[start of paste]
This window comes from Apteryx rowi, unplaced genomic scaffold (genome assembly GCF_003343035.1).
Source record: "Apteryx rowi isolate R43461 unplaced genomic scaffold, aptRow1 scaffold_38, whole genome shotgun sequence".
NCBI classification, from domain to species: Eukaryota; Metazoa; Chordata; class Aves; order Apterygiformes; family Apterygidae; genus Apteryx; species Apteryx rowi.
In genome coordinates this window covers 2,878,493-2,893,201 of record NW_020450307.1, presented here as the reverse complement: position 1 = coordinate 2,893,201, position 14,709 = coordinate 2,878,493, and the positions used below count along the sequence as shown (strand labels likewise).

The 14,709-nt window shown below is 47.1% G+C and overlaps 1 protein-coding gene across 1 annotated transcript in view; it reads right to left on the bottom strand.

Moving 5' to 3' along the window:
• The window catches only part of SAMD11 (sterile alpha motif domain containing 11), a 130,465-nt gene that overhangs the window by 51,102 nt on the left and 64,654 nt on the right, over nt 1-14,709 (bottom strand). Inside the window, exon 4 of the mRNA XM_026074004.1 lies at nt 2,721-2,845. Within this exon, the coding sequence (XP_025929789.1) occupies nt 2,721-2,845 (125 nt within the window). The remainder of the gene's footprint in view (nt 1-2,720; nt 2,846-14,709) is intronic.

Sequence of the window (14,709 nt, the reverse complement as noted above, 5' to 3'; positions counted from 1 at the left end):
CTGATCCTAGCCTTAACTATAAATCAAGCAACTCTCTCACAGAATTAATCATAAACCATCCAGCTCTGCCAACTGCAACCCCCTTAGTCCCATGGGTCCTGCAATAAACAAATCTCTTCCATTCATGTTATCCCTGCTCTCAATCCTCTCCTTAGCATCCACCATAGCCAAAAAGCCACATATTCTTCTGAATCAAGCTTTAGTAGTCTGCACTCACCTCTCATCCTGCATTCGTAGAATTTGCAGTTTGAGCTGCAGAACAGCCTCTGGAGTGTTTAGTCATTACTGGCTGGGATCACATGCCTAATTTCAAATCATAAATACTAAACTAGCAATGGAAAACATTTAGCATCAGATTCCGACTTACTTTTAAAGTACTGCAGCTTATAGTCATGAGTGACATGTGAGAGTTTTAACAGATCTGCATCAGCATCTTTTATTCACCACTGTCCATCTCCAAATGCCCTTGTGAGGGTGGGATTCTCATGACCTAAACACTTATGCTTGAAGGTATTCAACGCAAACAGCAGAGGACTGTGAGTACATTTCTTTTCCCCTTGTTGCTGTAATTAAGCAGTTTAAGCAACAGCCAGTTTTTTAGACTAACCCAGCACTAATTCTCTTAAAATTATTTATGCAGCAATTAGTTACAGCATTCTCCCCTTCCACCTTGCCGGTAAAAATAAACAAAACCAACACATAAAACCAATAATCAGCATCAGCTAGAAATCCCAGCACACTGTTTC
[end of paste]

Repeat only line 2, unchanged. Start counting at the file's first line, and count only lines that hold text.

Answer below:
Source record: "Apteryx rowi isolate R43461 unplaced genomic scaffold, aptRow1 scaffold_38, whole genome shotgun sequence".